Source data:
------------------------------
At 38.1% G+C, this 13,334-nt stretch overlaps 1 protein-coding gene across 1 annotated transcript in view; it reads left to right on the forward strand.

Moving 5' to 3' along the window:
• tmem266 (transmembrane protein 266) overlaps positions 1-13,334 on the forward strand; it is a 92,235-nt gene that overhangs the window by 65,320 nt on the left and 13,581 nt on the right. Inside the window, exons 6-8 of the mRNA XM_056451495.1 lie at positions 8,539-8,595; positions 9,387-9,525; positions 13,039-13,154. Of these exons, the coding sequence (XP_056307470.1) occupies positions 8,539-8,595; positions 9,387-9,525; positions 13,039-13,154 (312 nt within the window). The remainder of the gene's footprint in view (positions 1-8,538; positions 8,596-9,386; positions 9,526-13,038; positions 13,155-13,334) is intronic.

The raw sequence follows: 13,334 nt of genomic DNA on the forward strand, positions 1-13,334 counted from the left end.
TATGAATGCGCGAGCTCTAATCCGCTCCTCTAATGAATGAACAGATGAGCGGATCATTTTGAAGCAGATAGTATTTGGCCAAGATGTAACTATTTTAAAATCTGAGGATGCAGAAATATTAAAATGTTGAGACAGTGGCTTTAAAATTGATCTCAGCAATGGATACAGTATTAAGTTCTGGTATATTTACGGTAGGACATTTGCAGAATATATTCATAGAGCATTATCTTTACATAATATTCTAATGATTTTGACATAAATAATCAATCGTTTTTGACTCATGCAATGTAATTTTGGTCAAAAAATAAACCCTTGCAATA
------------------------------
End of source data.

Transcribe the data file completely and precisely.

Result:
At 38.1% G+C, this 13,334-nt stretch overlaps 1 protein-coding gene across 1 annotated transcript in view; it reads left to right on the forward strand.

Moving 5' to 3' along the window:
• tmem266 (transmembrane protein 266) overlaps positions 1-13,334 on the forward strand; it is a 92,235-nt gene that overhangs the window by 65,320 nt on the left and 13,581 nt on the right. Inside the window, exons 6-8 of the mRNA XM_056451495.1 lie at positions 8,539-8,595; positions 9,387-9,525; positions 13,039-13,154. Of these exons, the coding sequence (XP_056307470.1) occupies positions 8,539-8,595; positions 9,387-9,525; positions 13,039-13,154 (312 nt within the window). The remainder of the gene's footprint in view (positions 1-8,538; positions 8,596-9,386; positions 9,526-13,038; positions 13,155-13,334) is intronic.

The raw sequence follows: 13,334 nt of genomic DNA on the forward strand, positions 1-13,334 counted from the left end.
TATGAATGCGCGAGCTCTAATCCGCTCCTCTAATGAATGAACAGATGAGCGGATCATTTTGAAGCAGATAGTATTTGGCCAAGATGTAACTATTTTAAAATCTGAGGATGCAGAAATATTAAAATGTTGAGACAGTGGCTTTAAAATTGATCTCAGCAATGGATACAGTATTAAGTTCTGGTATATTTACGGTAGGACATTTGCAGAATATATTCATAGAGCATTATCTTTACATAATATTCTAATGATTTTGACATAAATAATCAATCGTTTTTGACTCATGCAATGTAATTTTGGTCAAAAAATAAACCCTTGCAATA